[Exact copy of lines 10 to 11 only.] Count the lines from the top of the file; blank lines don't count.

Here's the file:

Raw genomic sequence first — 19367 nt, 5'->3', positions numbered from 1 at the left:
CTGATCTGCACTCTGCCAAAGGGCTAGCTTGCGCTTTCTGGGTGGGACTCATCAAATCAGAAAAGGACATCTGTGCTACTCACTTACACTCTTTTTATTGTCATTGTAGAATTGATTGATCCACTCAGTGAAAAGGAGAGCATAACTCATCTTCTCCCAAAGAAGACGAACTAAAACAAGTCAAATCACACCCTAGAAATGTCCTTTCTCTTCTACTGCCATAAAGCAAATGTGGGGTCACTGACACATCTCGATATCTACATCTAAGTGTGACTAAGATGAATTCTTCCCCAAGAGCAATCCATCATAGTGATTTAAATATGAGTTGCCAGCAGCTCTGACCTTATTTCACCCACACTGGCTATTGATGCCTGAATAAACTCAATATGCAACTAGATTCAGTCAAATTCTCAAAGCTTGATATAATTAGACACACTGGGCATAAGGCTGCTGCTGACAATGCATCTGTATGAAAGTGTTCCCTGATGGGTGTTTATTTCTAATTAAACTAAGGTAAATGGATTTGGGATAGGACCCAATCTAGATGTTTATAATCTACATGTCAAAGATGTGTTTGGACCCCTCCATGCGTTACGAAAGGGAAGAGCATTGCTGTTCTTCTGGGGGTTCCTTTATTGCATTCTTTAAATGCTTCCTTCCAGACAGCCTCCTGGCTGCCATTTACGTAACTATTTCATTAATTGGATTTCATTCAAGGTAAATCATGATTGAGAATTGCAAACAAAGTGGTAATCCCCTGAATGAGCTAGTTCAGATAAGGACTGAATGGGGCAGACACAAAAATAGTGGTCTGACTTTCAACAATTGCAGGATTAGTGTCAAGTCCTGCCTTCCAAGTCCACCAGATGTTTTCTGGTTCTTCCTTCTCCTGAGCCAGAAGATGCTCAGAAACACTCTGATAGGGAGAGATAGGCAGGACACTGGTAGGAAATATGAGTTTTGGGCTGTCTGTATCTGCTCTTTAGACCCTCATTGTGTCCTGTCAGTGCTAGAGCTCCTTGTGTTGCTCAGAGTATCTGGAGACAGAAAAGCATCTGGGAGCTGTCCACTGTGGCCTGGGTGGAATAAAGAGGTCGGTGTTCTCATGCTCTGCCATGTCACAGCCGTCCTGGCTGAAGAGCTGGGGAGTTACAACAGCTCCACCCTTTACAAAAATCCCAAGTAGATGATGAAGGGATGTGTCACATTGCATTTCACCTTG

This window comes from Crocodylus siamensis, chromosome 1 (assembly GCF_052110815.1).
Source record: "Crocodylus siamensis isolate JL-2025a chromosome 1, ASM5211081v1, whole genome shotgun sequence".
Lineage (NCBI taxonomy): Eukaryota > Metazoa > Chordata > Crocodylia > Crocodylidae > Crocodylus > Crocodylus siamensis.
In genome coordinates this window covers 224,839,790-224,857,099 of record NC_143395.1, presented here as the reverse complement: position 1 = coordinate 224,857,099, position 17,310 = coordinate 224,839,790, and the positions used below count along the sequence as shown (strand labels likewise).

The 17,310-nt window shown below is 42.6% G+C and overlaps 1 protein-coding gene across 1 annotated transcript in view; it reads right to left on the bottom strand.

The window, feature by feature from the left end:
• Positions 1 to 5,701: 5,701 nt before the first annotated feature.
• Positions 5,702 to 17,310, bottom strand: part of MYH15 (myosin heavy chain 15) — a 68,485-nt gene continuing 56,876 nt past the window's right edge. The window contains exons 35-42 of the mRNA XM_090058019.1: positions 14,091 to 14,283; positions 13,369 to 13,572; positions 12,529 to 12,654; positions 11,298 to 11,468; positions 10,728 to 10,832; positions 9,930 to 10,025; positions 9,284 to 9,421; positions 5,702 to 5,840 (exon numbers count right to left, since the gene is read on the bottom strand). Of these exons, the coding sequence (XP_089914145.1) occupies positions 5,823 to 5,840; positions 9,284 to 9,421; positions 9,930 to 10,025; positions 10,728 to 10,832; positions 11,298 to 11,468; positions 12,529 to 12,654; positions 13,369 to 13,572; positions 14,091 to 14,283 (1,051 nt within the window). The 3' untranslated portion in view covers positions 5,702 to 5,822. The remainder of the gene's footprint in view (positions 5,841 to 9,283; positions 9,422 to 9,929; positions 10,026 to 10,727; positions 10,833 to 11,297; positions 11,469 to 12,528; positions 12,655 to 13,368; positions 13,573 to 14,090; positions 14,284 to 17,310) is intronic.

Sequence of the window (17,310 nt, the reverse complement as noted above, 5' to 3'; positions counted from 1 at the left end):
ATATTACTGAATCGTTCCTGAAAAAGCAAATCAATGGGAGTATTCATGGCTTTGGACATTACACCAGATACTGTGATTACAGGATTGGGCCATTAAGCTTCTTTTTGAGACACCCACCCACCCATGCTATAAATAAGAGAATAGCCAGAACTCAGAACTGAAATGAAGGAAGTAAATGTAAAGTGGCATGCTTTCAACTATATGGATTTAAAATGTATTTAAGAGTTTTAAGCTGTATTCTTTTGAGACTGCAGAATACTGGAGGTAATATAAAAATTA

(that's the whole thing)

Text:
• Positions 5,702 to 17,310, bottom strand: part of MYH15 (myosin heavy chain 15) — a 68,485-nt gene continuing 56,876 nt past the window's right edge. The window contains exons 35-42 of the mRNA XM_090058019.1: positions 14,091 to 14,283; positions 13,369 to 13,572; positions 12,529 to 12,654; positions 11,298 to 11,468; positions 10,728 to 10,832; positions 9,930 to 10,025; positions 9,284 to 9,421; positions 5,702 to 5,840 (exon numbers count right to left, since the gene is read on the bottom strand). Of these exons, the coding sequence (XP_089914145.1) occupies positions 5,823 to 5,840; positions 9,284 to 9,421; positions 9,930 to 10,025; positions 10,728 to 10,832; positions 11,298 to 11,468; positions 12,529 to 12,654; positions 13,369 to 13,572; positions 14,091 to 14,283 (1,051 nt within the window). The 3' untranslated portion in view covers positions 5,702 to 5,822. The remainder of the gene's footprint in view (positions 5,841 to 9,283; positions 9,422 to 9,929; positions 10,026 to 10,727; positions 10,833 to 11,297; positions 11,469 to 12,528; positions 12,655 to 13,368; positions 13,573 to 14,090; positions 14,284 to 17,310) is intronic.

Sequence of the window (17,310 nt, the reverse complement as noted above, 5' to 3'; positions counted from 1 at the left end):